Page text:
October 18, 2013

Many testify against revising Maine mining rules

But those who speak in support of easing the standards say the changes would create jobs.

By North Cairn ncairn@pressherald.com
Staff Writer

(Continued from page 1)

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Phil Daggett speaks in favor of allowing mining at Bald Mountain and implementing new regulations at a DEP hearing Thursday in Augusta.

Andy Molloy/Kennebec Journal

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“I think the job estimates are grossly exaggerated ... and they’re not sustainable jobs, either,” she said.

Urging the board to revisit the basic provisions of the rule change, she said: “We don’t need any empty promises. ... Without a strong mining law, mining will devastate Aroostook County.”

“Our town is starving for economic opportunity,” countered Barb Pitcairn, a Realtor from Portage. She supported the rule change as a means to help financially strapped households and businesses in the county. “Our wages are below the state and federal averages,” Pitcairn said.

“Mining practices have come a long way in 50 years,” she said.

“This is certainly an opportunity to take a really good look at what we can do to foster more opportunities, more business,” said Phil Daggett, owner of Hewes Brook Lodge, a sporting facility about 15 miles from Bald Mountain, The Associated Press reported. “If there is ever a time that we need to step forward and work this issue, it’s now.”

But many people’s fears were not quelled during the day-long session.

The changes would ease some restrictions on the industry – for example, by relaxing requirements for environmental protection, said state Rep. Jeff McCabe, D-Skowhegan.

“The board should greatly strengthen the rule’s provisions protecting groundwater,” McCabe said. “It should also not allow DEP to permit mines that will require more than 10 years of post-closure treatment.”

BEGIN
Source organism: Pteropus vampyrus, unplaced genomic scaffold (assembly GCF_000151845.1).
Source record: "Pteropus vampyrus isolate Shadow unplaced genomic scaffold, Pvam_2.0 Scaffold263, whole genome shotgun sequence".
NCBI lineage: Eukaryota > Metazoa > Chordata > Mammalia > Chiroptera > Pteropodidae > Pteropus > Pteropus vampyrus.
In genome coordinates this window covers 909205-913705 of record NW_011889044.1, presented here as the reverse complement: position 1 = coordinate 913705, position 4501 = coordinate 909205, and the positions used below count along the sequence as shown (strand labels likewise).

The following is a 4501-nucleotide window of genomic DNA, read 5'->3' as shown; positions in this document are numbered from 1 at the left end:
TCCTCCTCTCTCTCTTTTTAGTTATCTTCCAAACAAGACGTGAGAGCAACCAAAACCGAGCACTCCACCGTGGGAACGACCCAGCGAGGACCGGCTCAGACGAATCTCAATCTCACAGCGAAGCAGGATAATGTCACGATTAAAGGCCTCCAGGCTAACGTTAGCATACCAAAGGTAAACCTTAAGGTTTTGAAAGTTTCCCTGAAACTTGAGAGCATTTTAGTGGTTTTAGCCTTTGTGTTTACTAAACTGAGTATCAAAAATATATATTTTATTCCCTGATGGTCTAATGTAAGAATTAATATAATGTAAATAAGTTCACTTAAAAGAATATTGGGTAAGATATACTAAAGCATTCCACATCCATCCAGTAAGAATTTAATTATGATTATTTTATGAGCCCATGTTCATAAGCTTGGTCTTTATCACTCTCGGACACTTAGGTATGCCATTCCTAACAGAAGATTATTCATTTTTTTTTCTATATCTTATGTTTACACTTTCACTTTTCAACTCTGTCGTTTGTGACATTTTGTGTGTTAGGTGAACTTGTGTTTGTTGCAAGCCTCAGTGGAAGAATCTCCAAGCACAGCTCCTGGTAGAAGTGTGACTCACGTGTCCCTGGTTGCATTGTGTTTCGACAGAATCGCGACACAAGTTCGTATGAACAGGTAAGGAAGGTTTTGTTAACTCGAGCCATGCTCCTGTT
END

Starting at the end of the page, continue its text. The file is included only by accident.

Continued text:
The proposed change would allow 30 years for remediation of a mining site, which critics say is longer than most mining operations remain solvent.

Allowing such a long period for treatment of a site after a mine closes would greatly increase the environmental risks, McCabe said, and would add to the probability that the public would eventually have to pay.

McCabe argued for certified financial assurance that a mining company would be able to pay for closure and remediation, and would provide 100 percent of that financial assurance, not the 50 percent stipulated in the proposed rule.

Lawmakers and residents at the hearing said the board and the DEP must seek expert advice on whether the new regulations would be strong enough to preserve Maine’s environment. Of special concern were the mostly pristine wilderness areas around Bald Mountain, where tourism, brook trout fishing, camping, hiking and other outdoor activities are critical to the economy and identity.

Rep. Ralph Chapman, D-Brooksville, a research physicist formerly affiliated with the Massachusetts Institute of Technology and Tufts University, said more technical analysis is needed. He questioned the employment benefits of mining.

“This is not a jobs-versus-environment issue,” he said. ‘It’s (about) the management of environmental risk for the purpose of extracting mineral resources. Really, there are next to no jobs.”

more thorough analysis sought

The Natural Resources Council of Maine said the DEP must address public concerns about the transparency of its process and whether the rules would adequately protect the environment.

“The public has been very consistently skeptical of changing the mining rule for Irving,” said Nick Bennett, staff scientist with the council. “There is overwhelming public concern, and that is clear again today.”

Bennett said his group wants to see good rules for mining, not a stop to the opportunity for safe mining.

Rep. Janice Cooper, D-Yarmouth, a member of the Legislature’s Environment and Natural Resources Committee, said the panel is concerned that mining companies have a tendency to fail over time and leave costly environmental problems in their wake.

“The problem of making mistakes in mining is that there are no do-overs,” said Cooper, “so we have to err on the side of caution.”

Chapman said the rulemaking process has, in a sense, run backward, with the DEP and the Legislature trying to craft legislation in haste in 2012, then drafting new regulations and finally releasing them without rigorous scrutiny from first-rate professionals.

“What’s really needed here is information of a highly technical nature,” Chapman said, echoing months of requests for more information from the DEP and expert help from scientists who specialize in mining challenges.

North Cairn can be contacted at 791-6325 or at:ncairn@pressherald.com
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